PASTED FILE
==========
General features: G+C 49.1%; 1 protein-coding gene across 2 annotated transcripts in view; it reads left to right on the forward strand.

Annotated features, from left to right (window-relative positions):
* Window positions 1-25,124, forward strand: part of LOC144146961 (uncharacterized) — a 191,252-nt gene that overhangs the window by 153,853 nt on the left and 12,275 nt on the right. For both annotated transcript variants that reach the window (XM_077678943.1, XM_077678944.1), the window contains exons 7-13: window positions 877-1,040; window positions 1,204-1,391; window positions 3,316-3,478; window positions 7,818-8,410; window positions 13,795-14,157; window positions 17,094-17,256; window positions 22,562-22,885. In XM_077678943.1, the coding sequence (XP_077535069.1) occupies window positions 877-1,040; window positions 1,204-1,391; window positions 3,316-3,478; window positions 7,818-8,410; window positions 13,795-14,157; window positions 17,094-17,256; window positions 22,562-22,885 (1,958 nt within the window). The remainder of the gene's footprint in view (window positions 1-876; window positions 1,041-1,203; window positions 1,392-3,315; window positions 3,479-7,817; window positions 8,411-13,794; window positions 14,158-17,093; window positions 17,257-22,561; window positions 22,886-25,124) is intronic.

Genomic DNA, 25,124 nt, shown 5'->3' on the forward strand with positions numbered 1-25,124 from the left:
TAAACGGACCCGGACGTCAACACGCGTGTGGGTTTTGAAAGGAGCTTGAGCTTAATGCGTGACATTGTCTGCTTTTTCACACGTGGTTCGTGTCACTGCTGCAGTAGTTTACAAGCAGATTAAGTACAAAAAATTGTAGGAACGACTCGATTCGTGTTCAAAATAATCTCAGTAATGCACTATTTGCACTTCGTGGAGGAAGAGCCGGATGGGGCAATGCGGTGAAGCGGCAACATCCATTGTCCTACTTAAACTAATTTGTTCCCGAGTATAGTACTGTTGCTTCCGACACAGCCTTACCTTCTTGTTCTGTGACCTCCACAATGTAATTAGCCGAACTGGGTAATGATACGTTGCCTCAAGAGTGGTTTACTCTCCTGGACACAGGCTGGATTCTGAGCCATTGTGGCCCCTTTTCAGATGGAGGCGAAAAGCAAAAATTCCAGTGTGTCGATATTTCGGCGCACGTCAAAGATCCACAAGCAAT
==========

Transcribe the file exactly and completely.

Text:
General features: G+C 49.1%; 1 protein-coding gene across 2 annotated transcripts in view; it reads left to right on the forward strand.

Annotated features, from left to right (window-relative positions):
* Window positions 1-25,124, forward strand: part of LOC144146961 (uncharacterized) — a 191,252-nt gene that overhangs the window by 153,853 nt on the left and 12,275 nt on the right. For both annotated transcript variants that reach the window (XM_077678943.1, XM_077678944.1), the window contains exons 7-13: window positions 877-1,040; window positions 1,204-1,391; window positions 3,316-3,478; window positions 7,818-8,410; window positions 13,795-14,157; window positions 17,094-17,256; window positions 22,562-22,885. In XM_077678943.1, the coding sequence (XP_077535069.1) occupies window positions 877-1,040; window positions 1,204-1,391; window positions 3,316-3,478; window positions 7,818-8,410; window positions 13,795-14,157; window positions 17,094-17,256; window positions 22,562-22,885 (1,958 nt within the window). The remainder of the gene's footprint in view (window positions 1-876; window positions 1,041-1,203; window positions 1,392-3,315; window positions 3,479-7,817; window positions 8,411-13,794; window positions 14,158-17,093; window positions 17,257-22,561; window positions 22,886-25,124) is intronic.

Genomic DNA, 25,124 nt, shown 5'->3' on the forward strand with positions numbered 1-25,124 from the left:
TAAACGGACCCGGACGTCAACACGCGTGTGGGTTTTGAAAGGAGCTTGAGCTTAATGCGTGACATTGTCTGCTTTTTCACACGTGGTTCGTGTCACTGCTGCAGTAGTTTACAAGCAGATTAAGTACAAAAAATTGTAGGAACGACTCGATTCGTGTTCAAAATAATCTCAGTAATGCACTATTTGCACTTCGTGGAGGAAGAGCCGGATGGGGCAATGCGGTGAAGCGGCAACATCCATTGTCCTACTTAAACTAATTTGTTCCCGAGTATAGTACTGTTGCTTCCGACACAGCCTTACCTTCTTGTTCTGTGACCTCCACAATGTAATTAGCCGAACTGGGTAATGATACGTTGCCTCAAGAGTGGTTTACTCTCCTGGACACAGGCTGGATTCTGAGCCATTGTGGCCCCTTTTCAGATGGAGGCGAAAAGCAAAAATTCCAGTGTGTCGATATTTCGGCGCACGTCAAAGATCCACAAGCAAT